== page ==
/How much is enough’ Attorneys spar over question of how broken is Mississippi’s mental health system

How much is enough’ Attorneys spar over question of how broken is Mississippi’s mental health system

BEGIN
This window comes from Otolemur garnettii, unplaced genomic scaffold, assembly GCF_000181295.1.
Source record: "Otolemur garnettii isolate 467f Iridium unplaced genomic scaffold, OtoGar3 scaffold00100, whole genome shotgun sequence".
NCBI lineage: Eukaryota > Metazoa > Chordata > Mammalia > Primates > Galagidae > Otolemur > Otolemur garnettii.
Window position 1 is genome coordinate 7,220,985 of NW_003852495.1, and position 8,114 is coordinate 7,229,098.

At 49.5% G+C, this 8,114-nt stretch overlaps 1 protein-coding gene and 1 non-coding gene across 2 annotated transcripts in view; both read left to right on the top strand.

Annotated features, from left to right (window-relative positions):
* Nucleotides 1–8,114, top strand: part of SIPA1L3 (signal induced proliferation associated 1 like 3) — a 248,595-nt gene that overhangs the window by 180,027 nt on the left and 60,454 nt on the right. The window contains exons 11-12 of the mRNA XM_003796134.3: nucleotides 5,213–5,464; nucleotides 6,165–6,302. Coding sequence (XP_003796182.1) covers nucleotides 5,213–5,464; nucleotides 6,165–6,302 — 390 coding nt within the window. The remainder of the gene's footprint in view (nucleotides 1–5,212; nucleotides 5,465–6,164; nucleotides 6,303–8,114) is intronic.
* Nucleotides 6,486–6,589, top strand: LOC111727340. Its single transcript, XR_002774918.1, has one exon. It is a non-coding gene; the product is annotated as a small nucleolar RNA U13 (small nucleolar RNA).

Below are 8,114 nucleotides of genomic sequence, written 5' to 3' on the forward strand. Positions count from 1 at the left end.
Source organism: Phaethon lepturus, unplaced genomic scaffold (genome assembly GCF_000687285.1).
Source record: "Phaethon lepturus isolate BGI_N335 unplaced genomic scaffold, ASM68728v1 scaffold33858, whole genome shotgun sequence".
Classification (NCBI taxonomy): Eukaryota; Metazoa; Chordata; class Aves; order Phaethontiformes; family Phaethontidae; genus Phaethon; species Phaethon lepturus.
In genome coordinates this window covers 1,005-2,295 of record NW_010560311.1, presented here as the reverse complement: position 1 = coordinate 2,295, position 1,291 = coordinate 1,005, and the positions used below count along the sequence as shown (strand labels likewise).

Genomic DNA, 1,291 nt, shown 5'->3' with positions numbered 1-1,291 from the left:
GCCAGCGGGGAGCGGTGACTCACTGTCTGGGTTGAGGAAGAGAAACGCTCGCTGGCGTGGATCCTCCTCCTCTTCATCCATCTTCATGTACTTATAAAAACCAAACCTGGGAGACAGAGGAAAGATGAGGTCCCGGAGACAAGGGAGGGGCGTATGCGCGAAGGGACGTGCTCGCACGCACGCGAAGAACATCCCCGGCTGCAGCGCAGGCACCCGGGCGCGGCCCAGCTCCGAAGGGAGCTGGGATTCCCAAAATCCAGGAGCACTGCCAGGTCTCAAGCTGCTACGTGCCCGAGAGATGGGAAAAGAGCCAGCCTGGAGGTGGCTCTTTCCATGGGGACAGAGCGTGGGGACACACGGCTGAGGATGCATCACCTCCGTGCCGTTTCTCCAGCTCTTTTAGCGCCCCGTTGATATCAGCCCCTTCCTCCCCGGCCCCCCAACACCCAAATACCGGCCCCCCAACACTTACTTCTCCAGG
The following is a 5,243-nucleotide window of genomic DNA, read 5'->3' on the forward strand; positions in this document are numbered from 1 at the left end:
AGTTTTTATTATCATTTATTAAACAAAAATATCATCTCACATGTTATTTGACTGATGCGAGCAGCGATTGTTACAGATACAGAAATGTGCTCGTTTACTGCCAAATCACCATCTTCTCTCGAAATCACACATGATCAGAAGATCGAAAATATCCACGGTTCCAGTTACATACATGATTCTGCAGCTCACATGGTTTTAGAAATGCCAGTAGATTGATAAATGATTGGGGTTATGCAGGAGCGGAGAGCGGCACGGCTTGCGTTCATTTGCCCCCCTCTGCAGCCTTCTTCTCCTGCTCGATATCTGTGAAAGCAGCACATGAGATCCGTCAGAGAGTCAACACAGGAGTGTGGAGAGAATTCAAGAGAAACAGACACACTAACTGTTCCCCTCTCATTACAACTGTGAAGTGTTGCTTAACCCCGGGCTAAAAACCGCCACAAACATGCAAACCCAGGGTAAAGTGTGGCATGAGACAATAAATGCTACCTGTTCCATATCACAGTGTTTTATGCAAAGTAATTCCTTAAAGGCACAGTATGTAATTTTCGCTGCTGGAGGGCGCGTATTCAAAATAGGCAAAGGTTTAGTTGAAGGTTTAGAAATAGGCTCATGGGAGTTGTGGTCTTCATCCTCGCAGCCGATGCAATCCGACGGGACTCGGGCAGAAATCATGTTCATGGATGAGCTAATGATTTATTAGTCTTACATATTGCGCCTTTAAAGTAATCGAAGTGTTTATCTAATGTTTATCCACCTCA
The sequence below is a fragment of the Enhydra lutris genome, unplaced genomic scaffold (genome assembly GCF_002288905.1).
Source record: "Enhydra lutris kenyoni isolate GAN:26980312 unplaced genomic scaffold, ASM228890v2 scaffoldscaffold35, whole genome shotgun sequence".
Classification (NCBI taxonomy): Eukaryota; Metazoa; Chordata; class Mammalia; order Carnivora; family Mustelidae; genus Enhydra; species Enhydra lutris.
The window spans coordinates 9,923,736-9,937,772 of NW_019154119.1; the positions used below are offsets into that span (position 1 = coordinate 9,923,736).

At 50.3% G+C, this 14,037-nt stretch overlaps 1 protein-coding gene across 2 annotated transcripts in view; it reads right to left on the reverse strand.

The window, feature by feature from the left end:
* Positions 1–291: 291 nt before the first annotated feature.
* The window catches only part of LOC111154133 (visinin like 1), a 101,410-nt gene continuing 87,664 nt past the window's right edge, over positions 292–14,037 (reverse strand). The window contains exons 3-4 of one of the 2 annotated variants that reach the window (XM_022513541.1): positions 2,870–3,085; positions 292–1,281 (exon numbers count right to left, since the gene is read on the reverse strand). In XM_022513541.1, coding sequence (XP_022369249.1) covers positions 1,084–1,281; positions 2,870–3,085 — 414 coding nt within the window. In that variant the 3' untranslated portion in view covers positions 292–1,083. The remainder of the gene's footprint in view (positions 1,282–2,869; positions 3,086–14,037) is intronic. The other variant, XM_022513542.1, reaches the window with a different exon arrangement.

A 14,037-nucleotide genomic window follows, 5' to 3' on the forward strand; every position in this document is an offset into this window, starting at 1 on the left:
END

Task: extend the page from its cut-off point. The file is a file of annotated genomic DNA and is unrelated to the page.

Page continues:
Drake, a New Hampshire psychiatrist, said that Drake believed he could help Mississippi. “But honestly, I was surprised by the Mississippi community-based system… I was surprised at least that the 154 patients in our study did not receive many of these services (Mississippi stated they were available).” The U.S. Department of Justice was Drake’s first expert witness in its lawsuit against Mississippi. It claims that it violates federal law by keeping people with mental illnesses in old-fashioned state hospitals, and failing to provide care for those who aren’t institutionalized. This is not about people falling through the cracks. Deena Fox, an attorney representing the Department of Justice in her opening statement Tuesday, the first day of trial, stated that this was a case of thousands of people falling through cracks in the state system. Mississippi didn’t deny that it could offer better mental health services. It only questioned whether it should, at least in accordance with Department of Justice standards. “The Department of Justice states that Mississippi should add more community-based services so that it can satisfy Olmstead. But, this begs the question: How much is enough? James Shelson, a private lawyer hired by the attorney general’s to handle the case, stated that the Department of Justice would not say. The Department of Justice’s main complaint revolves around Olmstead, a landmark Supreme Court case. The Americans with Disabilities Act was reaffirmed by the Supreme Court in 1999. It prohibited people with mental illness from having the right to seek out mental health care in their own homes. These services include crisis intervention, medication assistance, and psychological services. They also provide housing and employment support. The Justice Department sent a letter to Mississippi in 2011 reprimanding it for continuing to rely and fund its state hospital system, while under-funding community services. The Justice Department sued Mississippi in 2016 for violating Olmstead because it felt the state was dragging its feet on improvements. Fox stated that Mississippi’s rollout of statewide community services should not be a problem because they exist already, although in a fragmented form. They also cost much less than institutional care. She projected a map of Mississippi using a slide projector. It showed which counties had access to Assertive Community Treatment Teams. These teams are intended to provide a range of mental health services for people with severe mental illnesses who live outside of hospitals. The map highlighted 14 counties. These services were not available in the remaining counties. Fox stated that this was yet more evidence of the inequal availability of services for people in the state. Ironically, Olmstead was the slide that the state used most often to counter the Department of Justice’s Olmstead argument. Shelson, an attorney representing Mississippi, presented excerpts from Justice Ruth Bader Ginsburg’s majority opinion in Olmstead at four times during his opening speech. Shelson highlighted the areas where she agreed with the fact that hospitals are essential for some patients and can continue costing the state money even after patients have moved to community-based care. Shelson also pointed out a section where she said “the state’s liability is not boundless.” Shelson stated that the Department of Justice basically allows them to seek unlimited relief without any limit. Reeves questioned Fox about the Department of Justice’s intent in this lawsuit after Fox had made her opening statement. “Does the United States expect that the court will take over the Mississippi mental healthcare system?” Reeves asked, “Is that what we are asking here at the conclusion of the day?” Fox noted that the deputy director of state Department of Mental Health admitted in a deposition that he didn’t know if there was an Olmstead plan. She stated that the state should develop an Olmstead Plan and follow it. Fox stated that the agency is aware of what it should do and could make changes._x000D